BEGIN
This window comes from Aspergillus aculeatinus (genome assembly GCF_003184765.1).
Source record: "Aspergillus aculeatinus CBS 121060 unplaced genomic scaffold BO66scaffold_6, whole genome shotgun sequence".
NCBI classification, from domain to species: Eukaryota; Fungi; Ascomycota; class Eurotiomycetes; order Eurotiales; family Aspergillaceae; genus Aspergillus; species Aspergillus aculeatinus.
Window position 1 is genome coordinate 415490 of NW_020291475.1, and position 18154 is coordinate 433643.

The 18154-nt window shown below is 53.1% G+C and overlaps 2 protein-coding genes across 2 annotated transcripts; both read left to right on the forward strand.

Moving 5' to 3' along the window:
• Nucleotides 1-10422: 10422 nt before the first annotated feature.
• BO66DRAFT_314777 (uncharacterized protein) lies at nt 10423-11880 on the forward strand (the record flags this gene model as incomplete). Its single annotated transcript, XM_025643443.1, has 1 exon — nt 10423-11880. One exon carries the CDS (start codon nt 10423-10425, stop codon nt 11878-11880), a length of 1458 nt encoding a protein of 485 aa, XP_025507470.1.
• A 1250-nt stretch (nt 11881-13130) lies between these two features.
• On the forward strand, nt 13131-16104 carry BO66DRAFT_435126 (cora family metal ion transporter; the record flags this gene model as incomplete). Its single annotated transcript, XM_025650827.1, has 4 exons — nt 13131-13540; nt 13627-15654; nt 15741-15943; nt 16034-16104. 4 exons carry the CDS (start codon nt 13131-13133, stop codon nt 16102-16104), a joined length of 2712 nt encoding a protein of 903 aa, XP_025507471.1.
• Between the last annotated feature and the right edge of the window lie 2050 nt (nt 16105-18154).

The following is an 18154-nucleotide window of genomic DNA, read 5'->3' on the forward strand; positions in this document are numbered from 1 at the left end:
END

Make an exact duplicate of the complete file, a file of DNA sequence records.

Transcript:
This window comes from Aspergillus aculeatinus (genome assembly GCF_003184765.1).
Source record: "Aspergillus aculeatinus CBS 121060 unplaced genomic scaffold BO66scaffold_6, whole genome shotgun sequence".
NCBI classification, from domain to species: Eukaryota; Fungi; Ascomycota; class Eurotiomycetes; order Eurotiales; family Aspergillaceae; genus Aspergillus; species Aspergillus aculeatinus.
Window position 1 is genome coordinate 415490 of NW_020291475.1, and position 18154 is coordinate 433643.

The 18154-nt window shown below is 53.1% G+C and overlaps 2 protein-coding genes across 2 annotated transcripts; both read left to right on the forward strand.

Moving 5' to 3' along the window:
• Nucleotides 1-10422: 10422 nt before the first annotated feature.
• BO66DRAFT_314777 (uncharacterized protein) lies at nt 10423-11880 on the forward strand (the record flags this gene model as incomplete). Its single annotated transcript, XM_025643443.1, has 1 exon — nt 10423-11880. One exon carries the CDS (start codon nt 10423-10425, stop codon nt 11878-11880), a length of 1458 nt encoding a protein of 485 aa, XP_025507470.1.
• A 1250-nt stretch (nt 11881-13130) lies between these two features.
• On the forward strand, nt 13131-16104 carry BO66DRAFT_435126 (cora family metal ion transporter; the record flags this gene model as incomplete). Its single annotated transcript, XM_025650827.1, has 4 exons — nt 13131-13540; nt 13627-15654; nt 15741-15943; nt 16034-16104. 4 exons carry the CDS (start codon nt 13131-13133, stop codon nt 16102-16104), a joined length of 2712 nt encoding a protein of 903 aa, XP_025507471.1.
• Between the last annotated feature and the right edge of the window lie 2050 nt (nt 16105-18154).

The following is an 18154-nucleotide window of genomic DNA, read 5'->3' on the forward strand; positions in this document are numbered from 1 at the left end: